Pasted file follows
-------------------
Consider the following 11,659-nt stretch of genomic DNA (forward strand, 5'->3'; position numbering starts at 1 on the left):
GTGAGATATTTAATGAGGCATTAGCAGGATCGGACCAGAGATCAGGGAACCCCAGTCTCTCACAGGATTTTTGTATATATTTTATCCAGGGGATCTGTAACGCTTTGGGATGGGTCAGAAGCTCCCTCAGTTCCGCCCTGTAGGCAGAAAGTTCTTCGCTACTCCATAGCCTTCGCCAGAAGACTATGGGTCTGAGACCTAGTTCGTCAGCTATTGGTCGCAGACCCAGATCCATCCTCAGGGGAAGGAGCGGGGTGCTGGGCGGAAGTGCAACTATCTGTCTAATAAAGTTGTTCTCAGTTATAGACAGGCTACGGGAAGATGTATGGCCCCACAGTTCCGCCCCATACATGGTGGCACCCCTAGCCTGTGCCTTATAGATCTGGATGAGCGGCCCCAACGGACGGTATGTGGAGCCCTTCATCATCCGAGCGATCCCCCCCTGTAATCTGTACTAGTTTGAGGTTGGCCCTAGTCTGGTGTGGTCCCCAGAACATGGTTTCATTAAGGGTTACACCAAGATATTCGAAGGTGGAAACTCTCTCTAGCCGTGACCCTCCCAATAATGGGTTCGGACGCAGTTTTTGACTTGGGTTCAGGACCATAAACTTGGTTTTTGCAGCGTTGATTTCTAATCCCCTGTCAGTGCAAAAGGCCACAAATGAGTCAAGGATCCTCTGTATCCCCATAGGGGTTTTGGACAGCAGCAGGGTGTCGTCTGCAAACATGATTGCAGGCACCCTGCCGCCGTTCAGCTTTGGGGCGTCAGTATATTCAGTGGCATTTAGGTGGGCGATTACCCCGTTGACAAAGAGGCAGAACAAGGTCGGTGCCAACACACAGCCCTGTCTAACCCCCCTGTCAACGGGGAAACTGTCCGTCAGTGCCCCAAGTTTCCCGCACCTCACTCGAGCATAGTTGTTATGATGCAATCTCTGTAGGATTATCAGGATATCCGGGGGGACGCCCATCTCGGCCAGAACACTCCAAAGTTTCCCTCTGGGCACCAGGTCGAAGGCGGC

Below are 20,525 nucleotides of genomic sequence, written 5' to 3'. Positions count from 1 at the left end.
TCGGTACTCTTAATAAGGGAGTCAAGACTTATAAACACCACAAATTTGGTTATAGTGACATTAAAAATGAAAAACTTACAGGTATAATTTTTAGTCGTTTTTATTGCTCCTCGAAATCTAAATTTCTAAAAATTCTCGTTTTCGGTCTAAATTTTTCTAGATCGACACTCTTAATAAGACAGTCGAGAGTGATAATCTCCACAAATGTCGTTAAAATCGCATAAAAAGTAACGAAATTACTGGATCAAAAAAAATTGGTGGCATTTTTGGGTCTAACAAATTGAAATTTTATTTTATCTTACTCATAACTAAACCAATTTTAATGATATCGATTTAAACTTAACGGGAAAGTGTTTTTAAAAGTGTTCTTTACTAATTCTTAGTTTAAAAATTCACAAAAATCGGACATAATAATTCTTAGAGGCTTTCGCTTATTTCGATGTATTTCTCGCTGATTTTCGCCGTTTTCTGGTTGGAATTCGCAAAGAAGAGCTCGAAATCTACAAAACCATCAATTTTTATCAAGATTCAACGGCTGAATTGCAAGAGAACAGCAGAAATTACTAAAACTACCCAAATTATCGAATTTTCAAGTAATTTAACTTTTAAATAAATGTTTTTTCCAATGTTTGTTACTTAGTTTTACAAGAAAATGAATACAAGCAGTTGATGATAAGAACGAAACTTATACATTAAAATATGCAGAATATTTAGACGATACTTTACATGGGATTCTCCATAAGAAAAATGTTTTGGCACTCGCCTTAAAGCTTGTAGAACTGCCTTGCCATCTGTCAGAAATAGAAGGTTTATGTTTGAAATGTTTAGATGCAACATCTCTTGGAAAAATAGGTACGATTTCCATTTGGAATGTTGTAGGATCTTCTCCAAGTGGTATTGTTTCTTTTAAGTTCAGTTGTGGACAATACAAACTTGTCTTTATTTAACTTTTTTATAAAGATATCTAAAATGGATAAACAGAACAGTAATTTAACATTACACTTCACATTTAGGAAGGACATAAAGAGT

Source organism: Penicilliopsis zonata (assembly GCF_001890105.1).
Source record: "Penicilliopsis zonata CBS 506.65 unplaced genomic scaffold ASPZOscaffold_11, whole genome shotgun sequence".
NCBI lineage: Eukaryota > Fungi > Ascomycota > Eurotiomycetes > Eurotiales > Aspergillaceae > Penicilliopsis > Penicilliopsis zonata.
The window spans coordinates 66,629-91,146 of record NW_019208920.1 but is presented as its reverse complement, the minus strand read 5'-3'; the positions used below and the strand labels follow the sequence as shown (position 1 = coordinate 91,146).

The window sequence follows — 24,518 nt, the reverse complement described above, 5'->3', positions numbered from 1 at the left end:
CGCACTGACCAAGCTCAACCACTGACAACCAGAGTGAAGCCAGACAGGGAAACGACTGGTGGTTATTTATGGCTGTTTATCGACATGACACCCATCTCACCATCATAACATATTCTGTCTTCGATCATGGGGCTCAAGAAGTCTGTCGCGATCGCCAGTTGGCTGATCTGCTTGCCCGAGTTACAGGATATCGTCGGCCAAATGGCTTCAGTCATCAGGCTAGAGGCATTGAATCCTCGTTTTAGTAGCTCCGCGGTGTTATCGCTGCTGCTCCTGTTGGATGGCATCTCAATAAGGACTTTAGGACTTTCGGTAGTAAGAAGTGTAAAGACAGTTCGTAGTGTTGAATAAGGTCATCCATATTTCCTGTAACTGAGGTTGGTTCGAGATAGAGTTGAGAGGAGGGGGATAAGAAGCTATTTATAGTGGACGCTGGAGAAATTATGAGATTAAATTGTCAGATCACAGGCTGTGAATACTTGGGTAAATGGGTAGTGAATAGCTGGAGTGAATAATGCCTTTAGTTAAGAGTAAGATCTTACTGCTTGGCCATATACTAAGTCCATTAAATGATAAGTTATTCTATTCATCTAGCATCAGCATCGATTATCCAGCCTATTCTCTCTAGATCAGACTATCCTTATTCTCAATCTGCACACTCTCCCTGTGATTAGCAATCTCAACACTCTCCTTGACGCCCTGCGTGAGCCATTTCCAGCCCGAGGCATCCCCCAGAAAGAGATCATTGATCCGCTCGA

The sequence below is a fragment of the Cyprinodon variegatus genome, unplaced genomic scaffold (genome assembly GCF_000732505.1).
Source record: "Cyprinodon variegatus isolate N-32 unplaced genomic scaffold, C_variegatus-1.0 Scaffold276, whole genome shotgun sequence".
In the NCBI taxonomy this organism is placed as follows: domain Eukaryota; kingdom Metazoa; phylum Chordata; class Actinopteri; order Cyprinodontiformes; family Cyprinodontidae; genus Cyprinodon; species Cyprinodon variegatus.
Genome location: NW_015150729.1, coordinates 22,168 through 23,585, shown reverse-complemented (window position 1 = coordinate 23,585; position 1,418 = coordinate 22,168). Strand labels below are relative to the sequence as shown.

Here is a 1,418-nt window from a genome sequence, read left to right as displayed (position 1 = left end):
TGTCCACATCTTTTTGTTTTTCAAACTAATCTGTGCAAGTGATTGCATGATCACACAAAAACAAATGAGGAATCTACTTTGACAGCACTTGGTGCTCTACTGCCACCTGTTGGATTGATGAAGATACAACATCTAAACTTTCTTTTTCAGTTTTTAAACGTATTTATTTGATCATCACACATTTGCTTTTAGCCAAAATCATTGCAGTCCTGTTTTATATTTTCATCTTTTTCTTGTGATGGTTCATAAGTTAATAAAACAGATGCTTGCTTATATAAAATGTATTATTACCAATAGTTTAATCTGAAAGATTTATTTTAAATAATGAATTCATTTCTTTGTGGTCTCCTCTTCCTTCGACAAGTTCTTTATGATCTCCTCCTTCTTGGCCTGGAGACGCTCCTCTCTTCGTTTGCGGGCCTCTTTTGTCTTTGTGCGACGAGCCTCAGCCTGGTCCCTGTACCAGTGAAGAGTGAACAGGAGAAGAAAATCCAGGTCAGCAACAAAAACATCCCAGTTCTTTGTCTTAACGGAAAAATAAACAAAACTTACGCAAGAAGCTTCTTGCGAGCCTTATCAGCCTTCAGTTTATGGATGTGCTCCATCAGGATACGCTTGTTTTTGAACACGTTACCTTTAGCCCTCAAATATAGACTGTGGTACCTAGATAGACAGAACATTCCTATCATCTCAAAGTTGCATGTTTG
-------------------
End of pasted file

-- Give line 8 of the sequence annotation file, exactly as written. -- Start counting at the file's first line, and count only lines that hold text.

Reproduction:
The window spans coordinates 66,629-91,146 of record NW_019208920.1 but is presented as its reverse complement, the minus strand read 5'-3'; the positions used below and the strand labels follow the sequence as shown (position 1 = coordinate 91,146).